Document Type

Article

Publication Date

5-1-2016

Abstract

Design fixation is a factor that negatively influences the generation of novel design concepts (Jansson & Smith, 1991). When designers fixate, they tend to reproduce example features or features from their initial ideas. In order to mitigate design fixation, it is crucial to identify the factors that influence the extent of design fixation. This paper investigates two such factors: the modality of examples and the familiarity of designers with the example features. To investigate this, an experiment is conducted with mechanical engineering students who were asked to generate ideas to solve a peanut sheller design problem. The students generated ideas in five different experimental conditions: control, where no example was given; the first example given in a sketch form; the first example given as a nonfunctional prototype; a second example in sketch form; and the second example in a working prototype form. The first example was a nonfeasible solution, but it contained several features familiar to the participants. The second example was a feasible solution, but it contained less familiar features. In order to understand the extent of fixation triggered by the examples, three metrics were utilized to compare across the experimental conditions: the quantity of nonredundant ideas generated by the participants, the presence of example features in their solutions, and their fixation to the example's energy source. The results showed that in the case of the familiar example, the example modality did play an important role in the extent of design fixation. Across the examples, it was found that the first example containing several familiar features caused more fixation than the second one. Overall, this paper shows that the modality in which the example was communicated and the presence of familiar features in an example influenced the fixation caused by those examples.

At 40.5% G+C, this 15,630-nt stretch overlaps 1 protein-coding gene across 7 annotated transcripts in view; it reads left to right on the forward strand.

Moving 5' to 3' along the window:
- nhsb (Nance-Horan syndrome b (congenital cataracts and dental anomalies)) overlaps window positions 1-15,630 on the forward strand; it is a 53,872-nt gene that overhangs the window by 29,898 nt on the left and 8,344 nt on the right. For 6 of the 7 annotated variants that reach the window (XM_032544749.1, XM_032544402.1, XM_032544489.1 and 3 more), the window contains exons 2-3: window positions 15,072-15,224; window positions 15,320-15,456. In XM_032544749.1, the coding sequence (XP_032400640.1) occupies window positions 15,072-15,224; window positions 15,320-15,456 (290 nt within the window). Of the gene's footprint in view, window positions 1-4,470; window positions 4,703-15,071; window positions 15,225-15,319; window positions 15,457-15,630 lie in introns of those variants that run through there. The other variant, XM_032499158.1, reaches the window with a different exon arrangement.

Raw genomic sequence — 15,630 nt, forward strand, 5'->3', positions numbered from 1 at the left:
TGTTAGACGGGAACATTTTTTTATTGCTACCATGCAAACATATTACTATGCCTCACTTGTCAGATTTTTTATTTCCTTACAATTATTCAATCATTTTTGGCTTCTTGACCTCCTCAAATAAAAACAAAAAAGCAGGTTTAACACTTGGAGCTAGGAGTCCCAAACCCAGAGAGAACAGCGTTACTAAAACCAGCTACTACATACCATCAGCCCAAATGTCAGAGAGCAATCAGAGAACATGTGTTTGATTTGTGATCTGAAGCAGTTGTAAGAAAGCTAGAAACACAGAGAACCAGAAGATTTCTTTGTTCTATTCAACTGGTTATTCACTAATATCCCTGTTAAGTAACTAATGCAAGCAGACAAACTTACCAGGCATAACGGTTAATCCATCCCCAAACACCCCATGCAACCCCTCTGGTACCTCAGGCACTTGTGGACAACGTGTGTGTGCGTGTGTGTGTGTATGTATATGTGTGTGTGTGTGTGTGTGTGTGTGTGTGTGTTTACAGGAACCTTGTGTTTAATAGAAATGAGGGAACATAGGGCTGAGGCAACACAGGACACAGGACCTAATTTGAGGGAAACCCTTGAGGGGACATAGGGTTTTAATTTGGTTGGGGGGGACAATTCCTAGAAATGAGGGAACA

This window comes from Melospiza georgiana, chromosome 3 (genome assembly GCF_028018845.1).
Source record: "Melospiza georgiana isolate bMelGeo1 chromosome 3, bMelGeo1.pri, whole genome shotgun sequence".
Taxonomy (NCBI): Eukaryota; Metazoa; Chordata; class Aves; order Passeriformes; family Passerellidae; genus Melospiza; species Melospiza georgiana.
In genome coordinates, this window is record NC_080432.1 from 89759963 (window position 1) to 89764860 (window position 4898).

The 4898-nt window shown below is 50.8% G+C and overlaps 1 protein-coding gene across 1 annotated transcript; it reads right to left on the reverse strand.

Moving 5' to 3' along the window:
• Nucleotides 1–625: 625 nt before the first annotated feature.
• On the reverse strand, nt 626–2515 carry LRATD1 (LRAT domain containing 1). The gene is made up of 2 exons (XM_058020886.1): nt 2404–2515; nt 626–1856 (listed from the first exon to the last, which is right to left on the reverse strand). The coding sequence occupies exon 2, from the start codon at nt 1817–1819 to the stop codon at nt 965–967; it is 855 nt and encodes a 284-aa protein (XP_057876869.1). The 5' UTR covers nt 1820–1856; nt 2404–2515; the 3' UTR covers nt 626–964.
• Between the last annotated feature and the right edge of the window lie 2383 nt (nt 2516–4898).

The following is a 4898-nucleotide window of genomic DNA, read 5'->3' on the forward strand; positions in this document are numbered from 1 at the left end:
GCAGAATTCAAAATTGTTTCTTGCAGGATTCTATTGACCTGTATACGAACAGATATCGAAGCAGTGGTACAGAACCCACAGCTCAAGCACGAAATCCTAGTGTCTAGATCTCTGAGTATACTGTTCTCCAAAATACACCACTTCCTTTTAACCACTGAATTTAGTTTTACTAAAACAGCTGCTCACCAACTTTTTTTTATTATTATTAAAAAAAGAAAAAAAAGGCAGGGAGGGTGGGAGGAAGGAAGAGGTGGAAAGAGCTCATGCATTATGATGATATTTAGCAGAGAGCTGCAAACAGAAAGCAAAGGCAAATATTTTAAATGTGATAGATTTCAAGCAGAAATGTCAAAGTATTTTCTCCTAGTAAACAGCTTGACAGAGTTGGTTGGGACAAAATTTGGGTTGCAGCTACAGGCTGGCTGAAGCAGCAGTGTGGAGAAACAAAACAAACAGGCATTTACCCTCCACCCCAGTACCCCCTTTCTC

Comments

This is an Accepted Manuscript of an article whose Version of Record was published by Cambridge University Press in AI EDAM (Artificial Intelligence for Engineering Design, Analysis and Manufacturing) on April 18, 2016, available online: https://doi.org/10.1017/S0890060416000056. This version is free to view and download for private research and study only. Not for re-distribution, re-sale or use in derivative works. © copyright holders.

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